Refusing to go to nursery. Tantrums. Hiding under tables and not concentrating.
He was an amazing break-dancing donkey in his school nativity when he should have been walking Mary and Joseph to the stable!
This was when I took it upon myself to get the educational physiologist to see him. ‘Attachment disorder’ he said.
After numerous courses attended and hours and hours of reading, trying to find my little bit of hope, not one single parenting tactic worked. My mind was boggled. We were still adamant, this wasn’t it!
Jumping forward four years. There were numerous exclusions, homeschooling and no support. I was constantly reassuring him that as long as he had me that’s all that really mattered.
Even he started to feel like the world had given up on him at age seven
We saw at least five different paediatricians. This involved explaining his history over and over until eventually there was an answer. It was ADHD along with oppositional defiance disorder, anxiety and behavioural problems.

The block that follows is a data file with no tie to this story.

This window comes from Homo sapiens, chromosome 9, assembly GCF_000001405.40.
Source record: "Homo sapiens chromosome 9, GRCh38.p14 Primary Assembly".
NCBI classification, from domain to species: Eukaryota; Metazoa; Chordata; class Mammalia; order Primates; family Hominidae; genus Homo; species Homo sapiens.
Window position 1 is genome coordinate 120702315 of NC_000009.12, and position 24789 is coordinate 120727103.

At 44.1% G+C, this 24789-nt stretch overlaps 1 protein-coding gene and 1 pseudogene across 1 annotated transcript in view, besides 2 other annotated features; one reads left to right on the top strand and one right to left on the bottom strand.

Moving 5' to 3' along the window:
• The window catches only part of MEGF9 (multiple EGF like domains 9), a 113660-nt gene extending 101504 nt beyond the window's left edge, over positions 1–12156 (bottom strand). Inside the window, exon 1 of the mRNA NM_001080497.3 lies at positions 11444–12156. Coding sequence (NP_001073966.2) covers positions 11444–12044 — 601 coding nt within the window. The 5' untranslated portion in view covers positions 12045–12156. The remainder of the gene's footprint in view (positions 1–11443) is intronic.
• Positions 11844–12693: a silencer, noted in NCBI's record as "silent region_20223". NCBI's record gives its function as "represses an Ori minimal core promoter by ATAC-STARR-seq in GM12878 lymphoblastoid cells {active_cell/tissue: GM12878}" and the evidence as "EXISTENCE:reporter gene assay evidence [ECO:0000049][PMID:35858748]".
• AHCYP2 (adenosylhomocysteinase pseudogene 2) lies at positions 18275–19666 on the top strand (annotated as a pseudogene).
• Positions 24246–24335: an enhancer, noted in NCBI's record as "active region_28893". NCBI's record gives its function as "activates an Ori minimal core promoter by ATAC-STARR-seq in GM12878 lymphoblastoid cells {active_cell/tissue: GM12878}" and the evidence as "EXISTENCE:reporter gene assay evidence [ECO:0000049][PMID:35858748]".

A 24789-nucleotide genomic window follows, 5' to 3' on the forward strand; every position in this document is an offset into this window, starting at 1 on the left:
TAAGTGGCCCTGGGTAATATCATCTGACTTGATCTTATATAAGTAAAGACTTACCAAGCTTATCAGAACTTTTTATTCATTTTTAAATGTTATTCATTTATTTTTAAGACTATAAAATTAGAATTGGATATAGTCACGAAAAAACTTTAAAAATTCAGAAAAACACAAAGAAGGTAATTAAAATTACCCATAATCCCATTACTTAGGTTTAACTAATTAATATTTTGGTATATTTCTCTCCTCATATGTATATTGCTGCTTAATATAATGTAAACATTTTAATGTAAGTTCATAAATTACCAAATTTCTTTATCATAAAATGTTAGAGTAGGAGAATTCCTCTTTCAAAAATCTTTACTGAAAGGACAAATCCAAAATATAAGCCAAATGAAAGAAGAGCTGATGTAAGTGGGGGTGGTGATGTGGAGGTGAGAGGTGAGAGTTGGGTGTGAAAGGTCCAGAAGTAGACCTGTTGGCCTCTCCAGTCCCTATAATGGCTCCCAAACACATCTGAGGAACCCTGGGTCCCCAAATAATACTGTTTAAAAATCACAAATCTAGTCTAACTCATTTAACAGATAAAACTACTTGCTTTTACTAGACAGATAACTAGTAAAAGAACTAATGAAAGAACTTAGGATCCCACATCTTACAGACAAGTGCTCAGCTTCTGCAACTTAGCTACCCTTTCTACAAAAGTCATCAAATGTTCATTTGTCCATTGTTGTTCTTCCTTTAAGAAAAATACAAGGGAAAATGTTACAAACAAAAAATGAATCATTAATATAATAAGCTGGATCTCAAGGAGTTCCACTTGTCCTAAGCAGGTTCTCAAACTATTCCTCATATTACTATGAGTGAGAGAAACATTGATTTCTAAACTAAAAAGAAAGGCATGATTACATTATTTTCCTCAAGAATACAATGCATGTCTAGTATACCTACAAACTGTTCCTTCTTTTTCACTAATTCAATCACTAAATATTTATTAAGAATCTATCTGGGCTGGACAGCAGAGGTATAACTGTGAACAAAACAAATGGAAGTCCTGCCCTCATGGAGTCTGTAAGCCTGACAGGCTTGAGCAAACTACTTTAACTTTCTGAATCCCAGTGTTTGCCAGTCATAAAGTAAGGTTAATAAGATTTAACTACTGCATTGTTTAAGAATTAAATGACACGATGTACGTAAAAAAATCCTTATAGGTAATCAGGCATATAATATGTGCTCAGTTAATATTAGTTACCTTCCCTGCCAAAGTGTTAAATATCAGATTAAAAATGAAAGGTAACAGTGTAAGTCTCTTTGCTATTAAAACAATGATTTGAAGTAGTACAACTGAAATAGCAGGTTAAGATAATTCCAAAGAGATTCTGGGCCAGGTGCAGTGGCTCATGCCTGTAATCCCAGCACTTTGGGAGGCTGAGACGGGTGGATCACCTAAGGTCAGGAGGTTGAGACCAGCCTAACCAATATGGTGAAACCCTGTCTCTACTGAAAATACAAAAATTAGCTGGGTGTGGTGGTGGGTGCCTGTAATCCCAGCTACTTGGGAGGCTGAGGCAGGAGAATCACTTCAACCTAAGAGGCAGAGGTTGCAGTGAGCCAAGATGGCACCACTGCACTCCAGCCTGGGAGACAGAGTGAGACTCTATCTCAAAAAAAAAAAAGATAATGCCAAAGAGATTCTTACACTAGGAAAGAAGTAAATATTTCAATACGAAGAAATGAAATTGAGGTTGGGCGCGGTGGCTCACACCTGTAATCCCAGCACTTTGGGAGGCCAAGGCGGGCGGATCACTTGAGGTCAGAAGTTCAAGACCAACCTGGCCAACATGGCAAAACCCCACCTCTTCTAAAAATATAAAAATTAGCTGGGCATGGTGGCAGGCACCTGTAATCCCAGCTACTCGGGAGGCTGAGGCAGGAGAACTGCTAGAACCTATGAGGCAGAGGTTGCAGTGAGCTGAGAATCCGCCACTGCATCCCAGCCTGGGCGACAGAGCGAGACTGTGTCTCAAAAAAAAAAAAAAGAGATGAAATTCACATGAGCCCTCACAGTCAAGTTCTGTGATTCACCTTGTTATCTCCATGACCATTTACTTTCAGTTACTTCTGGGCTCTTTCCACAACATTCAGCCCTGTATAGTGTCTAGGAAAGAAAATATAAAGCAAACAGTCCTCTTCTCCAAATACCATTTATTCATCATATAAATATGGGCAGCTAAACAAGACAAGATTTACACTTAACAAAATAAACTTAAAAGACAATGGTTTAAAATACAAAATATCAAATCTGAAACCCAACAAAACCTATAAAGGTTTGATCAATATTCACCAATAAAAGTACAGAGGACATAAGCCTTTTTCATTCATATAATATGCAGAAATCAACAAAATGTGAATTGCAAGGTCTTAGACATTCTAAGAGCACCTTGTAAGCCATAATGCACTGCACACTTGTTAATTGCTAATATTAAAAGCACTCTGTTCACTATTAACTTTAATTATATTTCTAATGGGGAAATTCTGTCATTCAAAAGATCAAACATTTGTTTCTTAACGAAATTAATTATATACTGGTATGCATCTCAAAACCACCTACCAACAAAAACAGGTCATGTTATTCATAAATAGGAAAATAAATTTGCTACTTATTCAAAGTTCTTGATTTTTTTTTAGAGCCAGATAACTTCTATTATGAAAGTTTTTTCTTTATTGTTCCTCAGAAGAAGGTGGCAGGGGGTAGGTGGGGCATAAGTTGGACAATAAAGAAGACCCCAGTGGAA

This still hasn’t quite sunk in. Although I have noticed how much support we now have. As well as how much happier he is within himself.
This doesn’t define who is he. Through all the bad he is the funniest child you could meet, along with his caring and kind ways. Not everyone gets to see those sides of him, but I do. And every little thing he does I cherish because one good thing makes up for a billion bad!
Hopefully, with continued support, we’ll have more good days than bad.
This is definitely just the beginning.
We’d like to thank all the parents who have shared their experiences during ADHD Awareness Month 2017.
If you’re looking for support or more information about ADHD visit the following links:
We’re working to learn more about ADHD, and we’re currently looking for participants. If you or your child has been diagnosed with ADHD, visit our research page to find out how you can help.